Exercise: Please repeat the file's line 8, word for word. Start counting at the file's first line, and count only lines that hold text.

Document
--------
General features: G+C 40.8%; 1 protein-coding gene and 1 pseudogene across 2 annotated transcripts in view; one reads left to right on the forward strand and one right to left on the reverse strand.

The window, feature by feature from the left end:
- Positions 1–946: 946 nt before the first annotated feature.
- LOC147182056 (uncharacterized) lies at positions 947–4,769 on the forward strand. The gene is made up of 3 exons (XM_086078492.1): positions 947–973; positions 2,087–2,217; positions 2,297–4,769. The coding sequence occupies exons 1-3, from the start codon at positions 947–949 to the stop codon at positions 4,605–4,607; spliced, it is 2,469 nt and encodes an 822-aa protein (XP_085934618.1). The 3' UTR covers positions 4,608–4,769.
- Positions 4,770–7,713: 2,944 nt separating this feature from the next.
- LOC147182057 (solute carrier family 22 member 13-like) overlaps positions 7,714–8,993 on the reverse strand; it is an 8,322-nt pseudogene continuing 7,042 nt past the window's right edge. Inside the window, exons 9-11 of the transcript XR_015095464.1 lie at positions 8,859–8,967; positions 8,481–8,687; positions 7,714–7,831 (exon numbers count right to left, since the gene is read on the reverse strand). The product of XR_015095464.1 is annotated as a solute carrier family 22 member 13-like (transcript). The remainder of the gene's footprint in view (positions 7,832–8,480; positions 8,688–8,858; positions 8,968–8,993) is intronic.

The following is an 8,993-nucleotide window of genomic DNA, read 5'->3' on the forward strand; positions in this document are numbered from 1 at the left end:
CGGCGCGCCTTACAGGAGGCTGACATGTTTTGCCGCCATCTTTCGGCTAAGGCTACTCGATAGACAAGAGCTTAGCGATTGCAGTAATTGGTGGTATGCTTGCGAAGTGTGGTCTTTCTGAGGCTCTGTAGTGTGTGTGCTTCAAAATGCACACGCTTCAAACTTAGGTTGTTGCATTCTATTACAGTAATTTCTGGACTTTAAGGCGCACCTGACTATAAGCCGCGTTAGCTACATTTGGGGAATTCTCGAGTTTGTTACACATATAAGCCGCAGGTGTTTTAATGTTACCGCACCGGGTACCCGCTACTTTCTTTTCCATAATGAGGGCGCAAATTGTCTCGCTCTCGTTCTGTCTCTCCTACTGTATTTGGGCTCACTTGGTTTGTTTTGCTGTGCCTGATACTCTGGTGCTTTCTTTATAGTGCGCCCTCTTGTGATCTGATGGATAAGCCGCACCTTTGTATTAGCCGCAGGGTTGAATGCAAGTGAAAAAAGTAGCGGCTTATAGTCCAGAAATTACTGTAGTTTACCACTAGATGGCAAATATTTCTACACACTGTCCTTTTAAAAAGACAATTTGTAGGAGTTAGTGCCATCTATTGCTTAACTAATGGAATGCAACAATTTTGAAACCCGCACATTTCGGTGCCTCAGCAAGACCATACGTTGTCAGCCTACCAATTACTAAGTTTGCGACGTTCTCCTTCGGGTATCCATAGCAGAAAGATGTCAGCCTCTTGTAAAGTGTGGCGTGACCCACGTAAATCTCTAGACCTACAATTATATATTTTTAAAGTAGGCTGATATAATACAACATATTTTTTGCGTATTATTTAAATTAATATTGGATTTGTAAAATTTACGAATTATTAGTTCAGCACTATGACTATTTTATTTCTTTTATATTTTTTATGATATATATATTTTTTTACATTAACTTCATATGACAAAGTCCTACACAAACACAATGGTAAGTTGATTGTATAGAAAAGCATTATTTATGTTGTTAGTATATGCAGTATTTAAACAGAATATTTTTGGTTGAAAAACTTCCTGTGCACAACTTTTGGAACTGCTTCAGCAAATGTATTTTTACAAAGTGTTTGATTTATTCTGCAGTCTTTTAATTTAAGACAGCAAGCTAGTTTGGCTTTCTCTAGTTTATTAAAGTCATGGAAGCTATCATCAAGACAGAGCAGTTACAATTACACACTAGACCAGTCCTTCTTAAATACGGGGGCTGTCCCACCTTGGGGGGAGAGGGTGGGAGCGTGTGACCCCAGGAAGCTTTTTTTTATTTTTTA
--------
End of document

CGGCGCGCCTTACAGGAGGCTGACATGTTTTGCCGCCATCTTTCGGCTAAGGCTACTCGATAGACAAGAGCTTAGCGATTGCAGTAATTGGTGGTATGCTTGCGAAGTGTGGTCTTTCTGAGGCTCTGTAGTGTGTGTGCTTCAAAATGCACACGCTTCAAACTTAGGTTGTTGCATTCTATTACAGTAATTTCTGGACTTTAAGGCGCACCTGACTATAAGCCGCGTTAGCTACATTTGGGGAATTCTCGAGTTTGTTACACATATAAGCCGCAGGTGTTTTAATGTTACCGCACCGGGTACCCGCTACTTTCTTTTCCATAATGAGGGCGCAAATTGTCTCGCTCTCGTTCTGTCTCTCCTACTGTATTTGGGCTCACTTGGTTTGTTTTGCTGTGCCTGATACTCTGGTGCTTTCTTTATAGTGCGCCCTCTTGTGATCTGATGGATAAGCCGCACCTTTGTATTAGCCGCAGGGTTGAATGCAAGTGAAAAAAGTAGCGGCTTATAGTCCAGAAATTACTGTAGTTTACCACTAGATGGCAAATATTTCTACACACTGTCCTTTTAAAAAGACAATTTGTAGGAGTTAGTGCCATCTATTGCTTAACTAATGGAATGCAACAATTTTGAAACCCGCACATTTCGGTGCCTCAGCAAGACCATACGTTGTCAGCCTACCAATTACTAAGTTTGCGACGTTCTCCTTCGGGTATCCATAGCAGAAAGATGTCAGCCTCTTGTAAAGTGTGGCGTGACCCACGTAAATCTCTAGACCTACAATTATATATTTTTAAAGTAGGCTGATATAATACAACATATTTTTTGCGTATTATTTAAATTAATATTGGATTTGTAAAATTTACGAATTATTAGTTCAGCACTATGACTATTTTATTTCTTTTATATTTTTTATGATATATATATTTTTTTACATTAACTTCATATGACAAAGTCCTACACAAACACAATGGTAAGTTGATTGTATAGAAAAGCATTATTTATGTTGTTAGTATATGCAGTATTTAAACAGAATATTTTTGGTTGAAAAACTTCCTGTGCACAACTTTTGGAACTGCTTCAGCAAATGTATTTTTACAAAGTGTTTGATTTATTCTGCAGTCTTTTAATTTAAGACAGCAAGCTAGTTTGGCTTTCTCTAGTTTATTAAAGTCATGGAAGCTATCATCAAGACAGAGCAGTTACAATTACACACTAGACCAGTCCTTCTTAAATACGGGGGCTGTCCCACCTTGGGGGGAGAGGGTGGGAGCGTGTGACCCCAGGAAGCTTTTTTTTATTTTTTA